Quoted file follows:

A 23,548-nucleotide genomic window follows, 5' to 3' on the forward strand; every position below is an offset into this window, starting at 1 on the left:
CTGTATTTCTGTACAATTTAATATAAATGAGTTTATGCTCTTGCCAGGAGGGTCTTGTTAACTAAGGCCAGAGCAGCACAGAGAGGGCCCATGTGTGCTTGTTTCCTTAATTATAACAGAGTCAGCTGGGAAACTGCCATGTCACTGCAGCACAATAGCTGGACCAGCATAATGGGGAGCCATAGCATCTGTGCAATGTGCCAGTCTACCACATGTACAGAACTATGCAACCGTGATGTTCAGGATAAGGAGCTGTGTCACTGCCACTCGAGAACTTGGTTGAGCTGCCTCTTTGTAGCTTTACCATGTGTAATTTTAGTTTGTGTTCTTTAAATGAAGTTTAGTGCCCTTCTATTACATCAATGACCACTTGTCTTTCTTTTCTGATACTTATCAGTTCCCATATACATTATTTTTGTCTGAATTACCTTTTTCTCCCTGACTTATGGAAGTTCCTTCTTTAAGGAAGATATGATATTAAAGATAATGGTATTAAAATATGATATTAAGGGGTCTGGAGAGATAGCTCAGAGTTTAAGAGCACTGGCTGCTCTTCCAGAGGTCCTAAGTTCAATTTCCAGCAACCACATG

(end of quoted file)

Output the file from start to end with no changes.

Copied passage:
A 23,548-nucleotide genomic window follows, 5' to 3' on the forward strand; every position below is an offset into this window, starting at 1 on the left:
CTGTATTTCTGTACAATTTAATATAAATGAGTTTATGCTCTTGCCAGGAGGGTCTTGTTAACTAAGGCCAGAGCAGCACAGAGAGGGCCCATGTGTGCTTGTTTCCTTAATTATAACAGAGTCAGCTGGGAAACTGCCATGTCACTGCAGCACAATAGCTGGACCAGCATAATGGGGAGCCATAGCATCTGTGCAATGTGCCAGTCTACCACATGTACAGAACTATGCAACCGTGATGTTCAGGATAAGGAGCTGTGTCACTGCCACTCGAGAACTTGGTTGAGCTGCCTCTTTGTAGCTTTACCATGTGTAATTTTAGTTTGTGTTCTTTAAATGAAGTTTAGTGCCCTTCTATTACATCAATGACCACTTGTCTTTCTTTTCTGATACTTATCAGTTCCCATATACATTATTTTTGTCTGAATTACCTTTTTCTCCCTGACTTATGGAAGTTCCTTCTTTAAGGAAGATATGATATTAAAGATAATGGTATTAAAATATGATATTAAGGGGTCTGGAGAGATAGCTCAGAGTTTAAGAGCACTGGCTGCTCTTCCAGAGGTCCTAAGTTCAATTTCCAGCAACCACATG